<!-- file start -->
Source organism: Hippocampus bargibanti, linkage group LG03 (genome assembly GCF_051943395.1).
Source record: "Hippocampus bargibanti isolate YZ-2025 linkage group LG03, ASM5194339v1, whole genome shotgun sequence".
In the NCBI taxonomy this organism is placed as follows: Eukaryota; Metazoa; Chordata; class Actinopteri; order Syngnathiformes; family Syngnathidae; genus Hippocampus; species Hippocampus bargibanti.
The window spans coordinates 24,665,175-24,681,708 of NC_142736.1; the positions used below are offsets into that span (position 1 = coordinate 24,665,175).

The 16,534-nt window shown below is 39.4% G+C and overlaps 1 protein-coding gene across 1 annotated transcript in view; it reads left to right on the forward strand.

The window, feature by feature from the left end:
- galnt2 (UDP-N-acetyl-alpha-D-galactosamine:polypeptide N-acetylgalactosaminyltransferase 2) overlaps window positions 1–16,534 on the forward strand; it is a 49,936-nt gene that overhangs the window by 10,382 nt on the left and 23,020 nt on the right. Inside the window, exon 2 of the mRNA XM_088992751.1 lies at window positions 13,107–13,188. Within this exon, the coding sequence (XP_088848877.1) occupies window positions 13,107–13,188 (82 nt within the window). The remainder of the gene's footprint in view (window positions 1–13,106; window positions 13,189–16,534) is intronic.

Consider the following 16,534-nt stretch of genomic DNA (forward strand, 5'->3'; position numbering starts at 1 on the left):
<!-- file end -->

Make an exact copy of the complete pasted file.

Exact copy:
Source organism: Hippocampus bargibanti, linkage group LG03 (genome assembly GCF_051943395.1).
Source record: "Hippocampus bargibanti isolate YZ-2025 linkage group LG03, ASM5194339v1, whole genome shotgun sequence".
In the NCBI taxonomy this organism is placed as follows: Eukaryota; Metazoa; Chordata; class Actinopteri; order Syngnathiformes; family Syngnathidae; genus Hippocampus; species Hippocampus bargibanti.
The window spans coordinates 24,665,175-24,681,708 of NC_142736.1; the positions used below are offsets into that span (position 1 = coordinate 24,665,175).

The 16,534-nt window shown below is 39.4% G+C and overlaps 1 protein-coding gene across 1 annotated transcript in view; it reads left to right on the forward strand.

The window, feature by feature from the left end:
- galnt2 (UDP-N-acetyl-alpha-D-galactosamine:polypeptide N-acetylgalactosaminyltransferase 2) overlaps window positions 1–16,534 on the forward strand; it is a 49,936-nt gene that overhangs the window by 10,382 nt on the left and 23,020 nt on the right. Inside the window, exon 2 of the mRNA XM_088992751.1 lies at window positions 13,107–13,188. Within this exon, the coding sequence (XP_088848877.1) occupies window positions 13,107–13,188 (82 nt within the window). The remainder of the gene's footprint in view (window positions 1–13,106; window positions 13,189–16,534) is intronic.

Consider the following 16,534-nt stretch of genomic DNA (forward strand, 5'->3'; position numbering starts at 1 on the left):